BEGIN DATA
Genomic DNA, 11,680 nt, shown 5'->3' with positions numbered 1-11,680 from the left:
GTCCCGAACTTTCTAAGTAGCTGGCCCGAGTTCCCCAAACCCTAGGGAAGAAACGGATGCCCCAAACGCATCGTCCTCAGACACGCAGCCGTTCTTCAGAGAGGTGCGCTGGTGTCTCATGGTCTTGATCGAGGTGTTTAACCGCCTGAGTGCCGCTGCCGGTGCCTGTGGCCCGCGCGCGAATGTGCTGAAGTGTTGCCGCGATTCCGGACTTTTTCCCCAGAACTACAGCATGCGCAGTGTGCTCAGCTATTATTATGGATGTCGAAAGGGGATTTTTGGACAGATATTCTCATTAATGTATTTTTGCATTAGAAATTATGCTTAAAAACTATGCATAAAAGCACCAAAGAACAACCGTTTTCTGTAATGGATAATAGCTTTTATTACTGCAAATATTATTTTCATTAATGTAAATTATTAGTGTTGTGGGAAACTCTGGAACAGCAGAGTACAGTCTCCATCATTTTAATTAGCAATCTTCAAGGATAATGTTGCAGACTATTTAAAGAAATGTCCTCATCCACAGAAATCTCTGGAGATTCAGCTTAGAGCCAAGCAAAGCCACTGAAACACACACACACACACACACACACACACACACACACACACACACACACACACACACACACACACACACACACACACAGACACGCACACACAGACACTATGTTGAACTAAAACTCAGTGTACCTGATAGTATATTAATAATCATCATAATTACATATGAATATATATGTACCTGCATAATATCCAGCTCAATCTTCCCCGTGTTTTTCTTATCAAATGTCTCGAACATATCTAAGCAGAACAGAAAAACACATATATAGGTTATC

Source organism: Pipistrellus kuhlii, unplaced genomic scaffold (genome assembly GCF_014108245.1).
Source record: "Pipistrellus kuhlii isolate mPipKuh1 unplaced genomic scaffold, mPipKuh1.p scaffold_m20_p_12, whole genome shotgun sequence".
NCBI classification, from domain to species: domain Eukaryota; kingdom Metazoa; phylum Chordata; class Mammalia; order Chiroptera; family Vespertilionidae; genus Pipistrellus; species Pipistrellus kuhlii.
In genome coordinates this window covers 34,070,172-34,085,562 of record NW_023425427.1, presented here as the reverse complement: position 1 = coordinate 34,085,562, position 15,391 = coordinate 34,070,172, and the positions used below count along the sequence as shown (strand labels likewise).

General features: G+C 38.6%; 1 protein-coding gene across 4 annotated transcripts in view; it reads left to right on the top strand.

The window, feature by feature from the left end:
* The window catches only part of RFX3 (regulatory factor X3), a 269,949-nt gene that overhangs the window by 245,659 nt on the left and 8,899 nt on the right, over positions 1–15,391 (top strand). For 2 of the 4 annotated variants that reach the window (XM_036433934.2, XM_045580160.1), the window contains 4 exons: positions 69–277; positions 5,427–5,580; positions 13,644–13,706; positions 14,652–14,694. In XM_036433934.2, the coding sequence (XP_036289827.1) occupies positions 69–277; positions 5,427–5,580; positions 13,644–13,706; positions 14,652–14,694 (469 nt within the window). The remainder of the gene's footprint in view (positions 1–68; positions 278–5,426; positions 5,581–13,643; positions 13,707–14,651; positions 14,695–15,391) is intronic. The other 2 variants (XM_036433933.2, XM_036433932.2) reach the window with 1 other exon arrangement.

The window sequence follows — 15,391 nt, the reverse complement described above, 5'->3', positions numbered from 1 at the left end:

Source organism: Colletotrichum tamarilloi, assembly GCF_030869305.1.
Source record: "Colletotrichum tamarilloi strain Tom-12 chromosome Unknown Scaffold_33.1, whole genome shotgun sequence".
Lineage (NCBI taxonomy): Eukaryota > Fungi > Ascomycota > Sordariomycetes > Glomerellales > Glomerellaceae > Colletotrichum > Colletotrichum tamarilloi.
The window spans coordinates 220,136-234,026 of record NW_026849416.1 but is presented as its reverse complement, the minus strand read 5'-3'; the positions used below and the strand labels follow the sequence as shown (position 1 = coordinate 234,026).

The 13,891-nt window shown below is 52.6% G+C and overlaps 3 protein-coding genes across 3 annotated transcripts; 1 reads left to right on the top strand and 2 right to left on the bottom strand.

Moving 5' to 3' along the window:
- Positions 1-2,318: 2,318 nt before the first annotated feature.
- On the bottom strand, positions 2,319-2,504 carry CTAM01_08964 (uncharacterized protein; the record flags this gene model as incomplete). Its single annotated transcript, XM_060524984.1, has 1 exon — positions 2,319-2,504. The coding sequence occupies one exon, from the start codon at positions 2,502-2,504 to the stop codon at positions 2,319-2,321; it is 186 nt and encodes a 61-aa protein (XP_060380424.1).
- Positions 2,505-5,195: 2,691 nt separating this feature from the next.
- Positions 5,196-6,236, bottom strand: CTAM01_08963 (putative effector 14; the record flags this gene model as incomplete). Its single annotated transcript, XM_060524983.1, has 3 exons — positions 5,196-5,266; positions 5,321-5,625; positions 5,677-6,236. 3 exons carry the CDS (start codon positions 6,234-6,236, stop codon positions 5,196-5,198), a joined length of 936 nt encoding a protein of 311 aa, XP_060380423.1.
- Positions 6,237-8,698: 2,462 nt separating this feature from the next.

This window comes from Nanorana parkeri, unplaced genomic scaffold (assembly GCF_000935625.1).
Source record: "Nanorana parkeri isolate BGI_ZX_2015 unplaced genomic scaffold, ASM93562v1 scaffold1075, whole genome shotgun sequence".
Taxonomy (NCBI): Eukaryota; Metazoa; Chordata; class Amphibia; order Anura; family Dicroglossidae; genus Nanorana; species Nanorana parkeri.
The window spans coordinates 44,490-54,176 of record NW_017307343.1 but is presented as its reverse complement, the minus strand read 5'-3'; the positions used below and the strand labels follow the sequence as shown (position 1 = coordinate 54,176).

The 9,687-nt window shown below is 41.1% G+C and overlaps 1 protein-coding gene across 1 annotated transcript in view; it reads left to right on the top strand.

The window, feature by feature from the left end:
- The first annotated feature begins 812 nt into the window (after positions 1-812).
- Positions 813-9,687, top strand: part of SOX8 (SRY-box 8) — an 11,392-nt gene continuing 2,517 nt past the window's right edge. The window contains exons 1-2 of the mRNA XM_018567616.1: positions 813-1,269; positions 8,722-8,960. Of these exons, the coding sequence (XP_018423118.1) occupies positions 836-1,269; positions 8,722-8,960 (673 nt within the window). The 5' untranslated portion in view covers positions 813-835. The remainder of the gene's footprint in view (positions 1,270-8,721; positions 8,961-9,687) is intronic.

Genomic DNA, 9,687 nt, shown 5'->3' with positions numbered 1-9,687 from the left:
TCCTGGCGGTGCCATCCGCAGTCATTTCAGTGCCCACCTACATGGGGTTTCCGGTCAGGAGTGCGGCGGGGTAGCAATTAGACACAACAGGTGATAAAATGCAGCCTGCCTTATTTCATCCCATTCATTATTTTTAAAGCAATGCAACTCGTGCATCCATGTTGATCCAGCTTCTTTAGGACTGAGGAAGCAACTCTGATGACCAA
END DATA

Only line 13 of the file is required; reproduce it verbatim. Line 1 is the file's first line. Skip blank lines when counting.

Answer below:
Lineage (NCBI taxonomy): Eukaryota > Fungi > Ascomycota > Sordariomycetes > Glomerellales > Glomerellaceae > Colletotrichum > Colletotrichum tamarilloi.